Plato, like the classic 17th C. rationalists, maintains that we do not derive our concepts from sense-experience by abstraction.

      Plato’s argument that our sensory judgments of (near) equality depend on our having the concept of perfect equality, and that our having such a concept depends upon there being such a thing as perfect equality (i.e., the Form The Equal Itself) for our concept to be a concept of, bears a striking similarity to other rationalist arguments. Thus, cf. Descartes (Meditations III, HR I, 166):

      For how would it be possible that I should know . . . that something is lacking in me, and that I am not quite perfect, unless I had within me some idea of a Being more perfect than myself, in comparison with which I should recognize the deficiencies of my nature?

      The structure of the argument is the same as Plato’s:

      1. I judge myself to be imperfect.
      2. That is, I judge myself to lack perfection.
      3. Hence, I have the idea of perfection.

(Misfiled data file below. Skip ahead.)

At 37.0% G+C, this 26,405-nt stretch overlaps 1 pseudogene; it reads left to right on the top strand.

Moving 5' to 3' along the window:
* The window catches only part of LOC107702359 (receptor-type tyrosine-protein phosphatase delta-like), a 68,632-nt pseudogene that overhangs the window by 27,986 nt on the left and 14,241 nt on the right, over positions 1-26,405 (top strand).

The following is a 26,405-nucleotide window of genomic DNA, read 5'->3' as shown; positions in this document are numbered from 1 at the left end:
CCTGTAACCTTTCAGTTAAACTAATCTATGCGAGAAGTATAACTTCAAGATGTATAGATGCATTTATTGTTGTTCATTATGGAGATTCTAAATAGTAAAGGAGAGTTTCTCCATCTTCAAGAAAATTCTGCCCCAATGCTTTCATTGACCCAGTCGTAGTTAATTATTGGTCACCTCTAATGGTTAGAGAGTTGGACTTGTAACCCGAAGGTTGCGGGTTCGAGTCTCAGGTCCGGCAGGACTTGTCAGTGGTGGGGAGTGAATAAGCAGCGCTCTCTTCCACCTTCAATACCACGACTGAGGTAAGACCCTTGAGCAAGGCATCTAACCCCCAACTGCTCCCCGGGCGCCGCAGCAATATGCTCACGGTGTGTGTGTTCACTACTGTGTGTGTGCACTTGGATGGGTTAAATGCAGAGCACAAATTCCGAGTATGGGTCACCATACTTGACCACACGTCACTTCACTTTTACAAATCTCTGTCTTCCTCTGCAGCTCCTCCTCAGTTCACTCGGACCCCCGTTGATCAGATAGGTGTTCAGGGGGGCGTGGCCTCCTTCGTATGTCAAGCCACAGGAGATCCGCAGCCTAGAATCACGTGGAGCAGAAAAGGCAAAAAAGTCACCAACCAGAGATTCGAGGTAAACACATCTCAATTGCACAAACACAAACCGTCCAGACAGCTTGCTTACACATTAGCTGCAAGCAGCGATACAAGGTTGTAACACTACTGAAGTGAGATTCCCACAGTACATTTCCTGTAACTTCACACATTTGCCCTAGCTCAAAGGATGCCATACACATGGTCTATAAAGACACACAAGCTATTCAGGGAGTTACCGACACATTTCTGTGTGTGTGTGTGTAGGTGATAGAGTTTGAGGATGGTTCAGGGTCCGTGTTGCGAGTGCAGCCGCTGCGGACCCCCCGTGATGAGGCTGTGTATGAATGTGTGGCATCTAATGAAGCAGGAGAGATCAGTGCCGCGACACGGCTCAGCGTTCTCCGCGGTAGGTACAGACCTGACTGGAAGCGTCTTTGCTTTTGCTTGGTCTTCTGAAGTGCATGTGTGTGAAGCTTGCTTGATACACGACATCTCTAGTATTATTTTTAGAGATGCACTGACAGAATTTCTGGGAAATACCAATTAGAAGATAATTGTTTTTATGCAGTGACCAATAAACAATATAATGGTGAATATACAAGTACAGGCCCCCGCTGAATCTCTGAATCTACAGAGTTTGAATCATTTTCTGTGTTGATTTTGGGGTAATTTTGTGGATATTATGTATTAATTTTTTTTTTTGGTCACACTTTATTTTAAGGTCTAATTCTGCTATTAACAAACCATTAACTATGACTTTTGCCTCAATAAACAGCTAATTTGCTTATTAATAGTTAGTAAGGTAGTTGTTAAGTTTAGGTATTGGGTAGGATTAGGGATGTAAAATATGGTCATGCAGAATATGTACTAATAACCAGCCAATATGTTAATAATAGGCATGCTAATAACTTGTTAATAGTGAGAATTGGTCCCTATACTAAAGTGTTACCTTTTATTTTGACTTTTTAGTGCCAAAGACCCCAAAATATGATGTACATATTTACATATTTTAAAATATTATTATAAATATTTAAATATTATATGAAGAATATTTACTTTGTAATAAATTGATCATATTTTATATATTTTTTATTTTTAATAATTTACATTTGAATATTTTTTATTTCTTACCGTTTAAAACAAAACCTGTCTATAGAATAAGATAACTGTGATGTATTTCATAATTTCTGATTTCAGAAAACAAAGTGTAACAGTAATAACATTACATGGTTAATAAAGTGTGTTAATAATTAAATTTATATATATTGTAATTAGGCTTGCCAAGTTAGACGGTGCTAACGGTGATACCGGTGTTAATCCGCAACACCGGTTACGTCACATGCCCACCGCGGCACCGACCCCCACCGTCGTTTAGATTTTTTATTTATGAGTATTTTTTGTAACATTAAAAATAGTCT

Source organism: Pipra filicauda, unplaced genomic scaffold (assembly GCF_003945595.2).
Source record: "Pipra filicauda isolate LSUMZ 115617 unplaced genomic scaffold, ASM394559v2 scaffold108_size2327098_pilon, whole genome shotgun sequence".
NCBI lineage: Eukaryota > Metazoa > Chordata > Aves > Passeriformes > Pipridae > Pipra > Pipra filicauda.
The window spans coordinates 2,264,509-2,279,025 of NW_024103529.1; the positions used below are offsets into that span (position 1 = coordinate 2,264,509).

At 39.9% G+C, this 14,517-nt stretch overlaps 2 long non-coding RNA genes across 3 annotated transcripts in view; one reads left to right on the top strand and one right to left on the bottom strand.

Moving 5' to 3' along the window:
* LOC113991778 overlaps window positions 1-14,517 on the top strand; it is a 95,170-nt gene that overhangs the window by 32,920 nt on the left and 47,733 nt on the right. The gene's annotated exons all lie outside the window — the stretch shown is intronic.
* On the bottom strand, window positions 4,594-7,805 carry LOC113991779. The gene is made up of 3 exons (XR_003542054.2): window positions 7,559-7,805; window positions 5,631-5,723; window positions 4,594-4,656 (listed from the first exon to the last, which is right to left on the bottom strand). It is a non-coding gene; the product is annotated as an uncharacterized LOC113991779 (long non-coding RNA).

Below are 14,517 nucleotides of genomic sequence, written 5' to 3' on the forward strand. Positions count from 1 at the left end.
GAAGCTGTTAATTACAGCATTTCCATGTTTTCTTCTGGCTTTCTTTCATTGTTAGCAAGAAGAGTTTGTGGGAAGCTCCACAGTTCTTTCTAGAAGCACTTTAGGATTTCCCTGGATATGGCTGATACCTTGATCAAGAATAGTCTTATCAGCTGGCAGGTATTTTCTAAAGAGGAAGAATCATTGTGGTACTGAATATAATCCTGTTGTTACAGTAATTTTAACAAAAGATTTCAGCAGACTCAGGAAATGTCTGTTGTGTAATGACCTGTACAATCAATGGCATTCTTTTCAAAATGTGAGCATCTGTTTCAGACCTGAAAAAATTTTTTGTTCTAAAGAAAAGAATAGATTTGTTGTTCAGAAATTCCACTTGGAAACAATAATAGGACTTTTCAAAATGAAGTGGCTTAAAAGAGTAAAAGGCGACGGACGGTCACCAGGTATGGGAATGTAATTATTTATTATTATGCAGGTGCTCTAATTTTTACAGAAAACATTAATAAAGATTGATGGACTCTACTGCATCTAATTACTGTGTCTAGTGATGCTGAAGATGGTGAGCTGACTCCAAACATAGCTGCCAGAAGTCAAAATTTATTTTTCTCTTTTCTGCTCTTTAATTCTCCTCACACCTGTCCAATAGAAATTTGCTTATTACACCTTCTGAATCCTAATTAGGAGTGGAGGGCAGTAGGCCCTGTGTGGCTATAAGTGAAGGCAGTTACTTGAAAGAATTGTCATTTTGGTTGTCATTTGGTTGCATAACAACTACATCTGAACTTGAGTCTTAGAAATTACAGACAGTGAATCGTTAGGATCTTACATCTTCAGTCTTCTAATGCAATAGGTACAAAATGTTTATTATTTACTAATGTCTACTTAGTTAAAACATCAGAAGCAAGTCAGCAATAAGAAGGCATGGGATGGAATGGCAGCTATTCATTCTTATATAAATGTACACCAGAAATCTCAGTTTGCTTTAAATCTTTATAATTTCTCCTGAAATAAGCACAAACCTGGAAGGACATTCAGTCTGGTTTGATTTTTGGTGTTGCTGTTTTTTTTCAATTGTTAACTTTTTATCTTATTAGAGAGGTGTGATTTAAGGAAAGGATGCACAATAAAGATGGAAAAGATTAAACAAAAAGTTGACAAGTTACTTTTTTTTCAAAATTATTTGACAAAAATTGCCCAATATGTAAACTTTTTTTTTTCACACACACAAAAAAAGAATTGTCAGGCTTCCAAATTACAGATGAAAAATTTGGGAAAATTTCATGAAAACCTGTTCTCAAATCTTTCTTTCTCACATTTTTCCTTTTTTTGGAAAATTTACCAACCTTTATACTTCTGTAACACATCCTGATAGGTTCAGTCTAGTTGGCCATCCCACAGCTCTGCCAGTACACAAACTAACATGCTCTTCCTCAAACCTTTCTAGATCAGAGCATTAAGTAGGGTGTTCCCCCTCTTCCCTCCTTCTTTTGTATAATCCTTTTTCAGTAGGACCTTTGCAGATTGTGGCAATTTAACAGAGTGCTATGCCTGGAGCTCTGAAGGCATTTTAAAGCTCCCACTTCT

4. Hence, there is a being that this idea is an idea of.

        [There is an added wrinkle in Descartes’ case: (4) is not deduced directly from (3) but rather by appeal to the principle of the reality of that of which we have a clear and distinct idea and the claim that our idea of perfection is clear and distinct. Plato echoes Parmenides in deducing (4) from (3).]

    2. A second flaw in the argument:

      Socrates notes that in the case of “sensible equals,” you see their imperfection - their “falling short” of Equality Itself, which they “strive to be like.” The sensible equals, nevertheless, “make you think of” (ennoein, 74d1, lit. “put you in mind of”) Equality itself. “And this must be a case of recollection,” says Socrates.

      But “making one think of” or “putting one in mind of” is not the same as, and does not entail, reminding one of. A 2:15 marathon puts me in mind of, i.e., gives me the idea of, a 1:30 marathon, but it hardly reminds me of it. I can’t be reminded of what I’ve never experienced, but I certainly can be put in mind of such a thing. At least, Plato has no right to assume the contrary.